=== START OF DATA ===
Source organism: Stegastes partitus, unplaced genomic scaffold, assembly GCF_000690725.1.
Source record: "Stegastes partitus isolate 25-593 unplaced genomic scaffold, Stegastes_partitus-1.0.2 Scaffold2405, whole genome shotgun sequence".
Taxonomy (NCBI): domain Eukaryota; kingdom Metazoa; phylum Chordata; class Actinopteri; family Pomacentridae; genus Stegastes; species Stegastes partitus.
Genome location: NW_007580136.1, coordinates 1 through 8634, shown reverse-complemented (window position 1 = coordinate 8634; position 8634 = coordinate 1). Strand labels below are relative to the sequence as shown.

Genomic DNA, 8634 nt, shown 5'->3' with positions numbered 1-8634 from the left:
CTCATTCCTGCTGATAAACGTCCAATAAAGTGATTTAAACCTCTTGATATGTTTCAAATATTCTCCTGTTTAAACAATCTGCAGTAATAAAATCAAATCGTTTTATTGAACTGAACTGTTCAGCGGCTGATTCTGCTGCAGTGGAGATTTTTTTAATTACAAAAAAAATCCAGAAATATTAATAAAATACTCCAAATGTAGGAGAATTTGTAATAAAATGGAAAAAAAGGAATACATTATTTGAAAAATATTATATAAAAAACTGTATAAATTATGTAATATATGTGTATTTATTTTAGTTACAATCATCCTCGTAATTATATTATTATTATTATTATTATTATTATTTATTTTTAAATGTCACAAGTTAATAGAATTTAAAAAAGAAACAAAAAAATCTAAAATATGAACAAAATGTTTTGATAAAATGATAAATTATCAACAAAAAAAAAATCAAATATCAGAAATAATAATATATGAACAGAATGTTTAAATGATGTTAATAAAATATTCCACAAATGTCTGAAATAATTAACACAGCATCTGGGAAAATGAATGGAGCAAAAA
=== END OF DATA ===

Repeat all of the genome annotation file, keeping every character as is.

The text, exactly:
Source organism: Stegastes partitus, unplaced genomic scaffold, assembly GCF_000690725.1.
Source record: "Stegastes partitus isolate 25-593 unplaced genomic scaffold, Stegastes_partitus-1.0.2 Scaffold2405, whole genome shotgun sequence".
Taxonomy (NCBI): domain Eukaryota; kingdom Metazoa; phylum Chordata; class Actinopteri; family Pomacentridae; genus Stegastes; species Stegastes partitus.
Genome location: NW_007580136.1, coordinates 1 through 8634, shown reverse-complemented (window position 1 = coordinate 8634; position 8634 = coordinate 1). Strand labels below are relative to the sequence as shown.

Genomic DNA, 8634 nt, shown 5'->3' with positions numbered 1-8634 from the left:
CTCATTCCTGCTGATAAACGTCCAATAAAGTGATTTAAACCTCTTGATATGTTTCAAATATTCTCCTGTTTAAACAATCTGCAGTAATAAAATCAAATCGTTTTATTGAACTGAACTGTTCAGCGGCTGATTCTGCTGCAGTGGAGATTTTTTTAATTACAAAAAAAATCCAGAAATATTAATAAAATACTCCAAATGTAGGAGAATTTGTAATAAAATGGAAAAAAAGGAATACATTATTTGAAAAATATTATATAAAAAACTGTATAAATTATGTAATATATGTGTATTTATTTTAGTTACAATCATCCTCGTAATTATATTATTATTATTATTATTATTATTATTTATTTTTAAATGTCACAAGTTAATAGAATTTAAAAAAGAAACAAAAAAATCTAAAATATGAACAAAATGTTTTGATAAAATGATAAATTATCAACAAAAAAAAAATCAAATATCAGAAATAATAATATATGAACAGAATGTTTAAATGATGTTAATAAAATATTCCACAAATGTCTGAAATAATTAACACAGCATCTGGGAAAATGAATGGAGCAAAAA